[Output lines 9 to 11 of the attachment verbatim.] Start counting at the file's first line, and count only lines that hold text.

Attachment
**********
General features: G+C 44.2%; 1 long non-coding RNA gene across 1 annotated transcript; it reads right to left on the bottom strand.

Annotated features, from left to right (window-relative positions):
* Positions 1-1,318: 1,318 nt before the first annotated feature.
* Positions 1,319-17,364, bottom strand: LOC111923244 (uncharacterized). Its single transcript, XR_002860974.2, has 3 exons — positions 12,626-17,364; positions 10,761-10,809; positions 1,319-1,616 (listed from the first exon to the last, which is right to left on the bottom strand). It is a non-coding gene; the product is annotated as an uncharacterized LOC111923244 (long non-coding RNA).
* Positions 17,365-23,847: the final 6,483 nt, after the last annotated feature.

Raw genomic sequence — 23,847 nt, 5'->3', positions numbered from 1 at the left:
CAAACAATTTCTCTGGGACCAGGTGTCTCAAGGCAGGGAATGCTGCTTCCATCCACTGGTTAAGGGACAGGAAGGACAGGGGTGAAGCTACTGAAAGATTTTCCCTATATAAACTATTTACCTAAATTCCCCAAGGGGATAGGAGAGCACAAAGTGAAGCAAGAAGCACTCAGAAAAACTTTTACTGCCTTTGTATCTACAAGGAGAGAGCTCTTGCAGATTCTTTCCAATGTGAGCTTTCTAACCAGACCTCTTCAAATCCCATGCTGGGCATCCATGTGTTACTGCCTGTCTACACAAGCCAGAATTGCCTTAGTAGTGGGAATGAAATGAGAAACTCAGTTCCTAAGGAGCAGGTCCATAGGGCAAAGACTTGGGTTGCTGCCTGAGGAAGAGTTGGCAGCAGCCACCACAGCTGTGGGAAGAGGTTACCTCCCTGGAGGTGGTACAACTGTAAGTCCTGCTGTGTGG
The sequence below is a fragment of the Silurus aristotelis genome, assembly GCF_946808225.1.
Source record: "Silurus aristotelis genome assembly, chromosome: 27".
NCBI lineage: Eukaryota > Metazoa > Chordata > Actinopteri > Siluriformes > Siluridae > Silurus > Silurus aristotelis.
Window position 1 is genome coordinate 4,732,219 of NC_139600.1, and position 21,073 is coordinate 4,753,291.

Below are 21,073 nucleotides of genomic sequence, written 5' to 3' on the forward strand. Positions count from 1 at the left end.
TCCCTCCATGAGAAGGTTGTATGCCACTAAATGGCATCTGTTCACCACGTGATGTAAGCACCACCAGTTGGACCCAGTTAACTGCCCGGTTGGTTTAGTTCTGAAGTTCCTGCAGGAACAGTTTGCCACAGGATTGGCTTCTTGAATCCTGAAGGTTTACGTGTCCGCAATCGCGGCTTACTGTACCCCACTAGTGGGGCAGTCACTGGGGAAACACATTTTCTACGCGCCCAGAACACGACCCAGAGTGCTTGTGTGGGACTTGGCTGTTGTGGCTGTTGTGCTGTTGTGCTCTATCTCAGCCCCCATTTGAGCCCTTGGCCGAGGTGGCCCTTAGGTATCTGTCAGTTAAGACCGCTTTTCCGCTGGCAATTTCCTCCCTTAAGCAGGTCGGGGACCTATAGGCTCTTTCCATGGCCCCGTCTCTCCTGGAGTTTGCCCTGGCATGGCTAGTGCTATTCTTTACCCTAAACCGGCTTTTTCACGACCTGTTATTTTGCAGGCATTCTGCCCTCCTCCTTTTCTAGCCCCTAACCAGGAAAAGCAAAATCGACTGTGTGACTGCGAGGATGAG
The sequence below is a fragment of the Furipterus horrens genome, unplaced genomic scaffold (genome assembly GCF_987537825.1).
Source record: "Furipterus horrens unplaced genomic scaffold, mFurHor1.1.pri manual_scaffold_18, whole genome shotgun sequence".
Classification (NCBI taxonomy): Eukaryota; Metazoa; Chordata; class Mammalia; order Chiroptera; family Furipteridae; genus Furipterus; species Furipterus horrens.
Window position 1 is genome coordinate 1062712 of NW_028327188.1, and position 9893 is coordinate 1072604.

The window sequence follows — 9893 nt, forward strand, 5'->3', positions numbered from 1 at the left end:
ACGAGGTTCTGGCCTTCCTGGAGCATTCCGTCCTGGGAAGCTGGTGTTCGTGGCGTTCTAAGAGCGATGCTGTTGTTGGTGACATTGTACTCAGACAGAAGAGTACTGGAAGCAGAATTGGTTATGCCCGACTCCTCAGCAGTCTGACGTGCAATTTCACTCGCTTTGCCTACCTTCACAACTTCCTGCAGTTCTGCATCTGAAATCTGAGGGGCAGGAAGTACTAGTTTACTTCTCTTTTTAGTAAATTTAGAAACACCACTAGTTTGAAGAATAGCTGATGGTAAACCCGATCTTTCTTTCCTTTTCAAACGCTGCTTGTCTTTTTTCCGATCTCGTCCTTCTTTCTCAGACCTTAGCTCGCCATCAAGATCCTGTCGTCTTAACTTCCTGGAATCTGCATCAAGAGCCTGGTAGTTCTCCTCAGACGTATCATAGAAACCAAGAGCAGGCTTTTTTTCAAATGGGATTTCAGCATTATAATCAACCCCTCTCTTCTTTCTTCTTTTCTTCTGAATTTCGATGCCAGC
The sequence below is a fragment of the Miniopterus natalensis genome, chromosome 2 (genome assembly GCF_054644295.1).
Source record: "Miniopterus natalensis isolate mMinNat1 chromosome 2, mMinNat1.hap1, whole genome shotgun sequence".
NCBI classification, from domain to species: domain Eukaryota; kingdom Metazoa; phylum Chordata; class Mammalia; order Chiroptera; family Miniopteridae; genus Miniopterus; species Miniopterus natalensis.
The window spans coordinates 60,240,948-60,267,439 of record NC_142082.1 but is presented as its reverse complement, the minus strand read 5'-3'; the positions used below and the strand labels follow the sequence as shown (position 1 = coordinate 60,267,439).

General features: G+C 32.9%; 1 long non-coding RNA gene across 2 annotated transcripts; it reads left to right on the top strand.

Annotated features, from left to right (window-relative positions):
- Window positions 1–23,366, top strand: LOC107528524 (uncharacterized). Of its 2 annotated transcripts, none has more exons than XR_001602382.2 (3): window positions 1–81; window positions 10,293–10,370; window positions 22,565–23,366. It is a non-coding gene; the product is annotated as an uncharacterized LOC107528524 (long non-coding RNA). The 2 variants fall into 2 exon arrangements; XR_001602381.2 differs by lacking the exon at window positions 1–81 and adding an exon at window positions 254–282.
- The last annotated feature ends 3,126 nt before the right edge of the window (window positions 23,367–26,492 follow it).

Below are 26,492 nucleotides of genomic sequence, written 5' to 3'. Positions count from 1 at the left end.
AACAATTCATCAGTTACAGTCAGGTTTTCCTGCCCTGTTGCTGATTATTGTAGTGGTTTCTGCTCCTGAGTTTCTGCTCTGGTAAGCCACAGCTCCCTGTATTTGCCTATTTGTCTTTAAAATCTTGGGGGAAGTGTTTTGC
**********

Source record: "Silurus aristotelis genome assembly, chromosome: 27".
NCBI lineage: Eukaryota > Metazoa > Chordata > Actinopteri > Siluriformes > Siluridae > Silurus > Silurus aristotelis.
Window position 1 is genome coordinate 4,732,219 of NC_139600.1, and position 21,073 is coordinate 4,753,291.